Urgent ‘do not eat’ warning for fresh turkey sold at major supermarket as packs wrongly say meat does not go off until June – 6 months after correct use-by date

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Written By Rivera Claudia

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  • Packs of turkey sold at Lidl Northern Ireland are printed with June use-by date 
  • The NHS warns eating meat passed its use-by date could cause food poisoning 

Packs of fresh turkey breast are being recalled after wrongly being stamped with a use-by date six months after the meat is actually set to go off.

Lidl’s Deluxe Irish Carved Peppered Tukey Breast has been issued with a ‘do not eat’ warning by food safety chiefs.

The date printed on the packaging incorrectly states it goes off on June 25, when it should be labelled January 25.

Officials at the Food Standards Agency (FSA), which published the alert, warned the labelling error makes the meat ‘unsafe to eat’. 

Lidl Northern Ireland has issued a ‘do not eat’ warning for the Deluxe Irish Carved Peppered Tukey Breast

Only 130g packs with the use-by date June 25, 2024 are affected by the recall. They are sold at Lidl in Northern Ireland.

The product can be returned to a Lidl store where a full refund will be given. 

No receipt is needed to return the potentially contaminated item. 

Lidl has issued a point-of sale notice in its retail stores, explaining why the products are being recalled and what to do for those who have bought it. 

The supermarket said: ‘Our supplier, Flamewood is recalling the above use by date of Deluxe Irish Carved Peppered Turkey Breast due to the incorrect use by date printed on the product.’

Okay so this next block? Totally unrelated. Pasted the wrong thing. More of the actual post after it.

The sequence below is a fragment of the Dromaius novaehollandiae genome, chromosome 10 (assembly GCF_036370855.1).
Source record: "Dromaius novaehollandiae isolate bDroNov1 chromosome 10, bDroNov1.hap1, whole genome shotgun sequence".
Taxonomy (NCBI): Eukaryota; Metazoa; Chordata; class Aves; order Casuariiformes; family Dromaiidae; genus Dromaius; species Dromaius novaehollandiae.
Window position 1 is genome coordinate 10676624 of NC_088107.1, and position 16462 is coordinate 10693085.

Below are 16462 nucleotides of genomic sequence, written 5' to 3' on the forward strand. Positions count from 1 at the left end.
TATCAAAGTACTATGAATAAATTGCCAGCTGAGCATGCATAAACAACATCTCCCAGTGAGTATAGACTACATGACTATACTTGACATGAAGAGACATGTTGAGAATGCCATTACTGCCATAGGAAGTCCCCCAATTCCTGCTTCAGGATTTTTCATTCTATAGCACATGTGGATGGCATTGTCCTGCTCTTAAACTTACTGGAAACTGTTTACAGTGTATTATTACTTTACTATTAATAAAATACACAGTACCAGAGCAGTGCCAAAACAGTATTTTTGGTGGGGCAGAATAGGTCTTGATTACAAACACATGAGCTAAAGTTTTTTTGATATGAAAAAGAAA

It added: ‘Lidl wishes to apologise for any inconvenience caused.’

The FSA issues food recalls – which ask customers to return a product – when problems are spotted that means a product should not be sold.

It is vital to stick to use-by dates, even if a product looks and smells fine, because it could make you ‘very ill’, it warns. 

Food poisoning is rarely serious and most people get better within a week. 

The symptoms include feeling sick, diarrhoea, stomach cramps and a high temperature, the NHS says.  

For a use-by date to be valid, customers must stick to a food’s storage instructions, such as refrigerating a product after opening, to stop bacteria from spreading and to avoid food poisoning, the NHS warns.

WHAT IS FOOD POISONING?

Food poisoning is an illness caused by eating food contaminated with bacteria, such as salmonella or E.coli, or a virus, like the norovirus.

Raw meat and shellfish, unpasteurised milk and ‘ready to eat’ foods, like soft cheeses, are most likely to be contaminated.

Symptoms usually start within two days of eating the food.

These may include:

  • Nausea
  • Vomiting
  • Diarrhoea, which may contain blood or mucus
  • Abdominal pain
  • Loss of energy
  • Aching muscles

Most people do not require treatment and get better within a few days.

They should ensure they rest and drink lots of fluids to combat dehydration.

They should contact their GP if their symptoms become severe or do not improve after several days.

Doctors should be made aware if the elderly, pregnant women, children, or those with an underlying health condition or weakened immune system are affected. 

Food may become contaminated if it is:

  • Not cooked thoroughly
  • Left for too long at room temperature
  • Not sufficiently reheated
  • Eaten passed its ‘use by’ date
  • Touched with contaminated hands
  • Not stored below 5C

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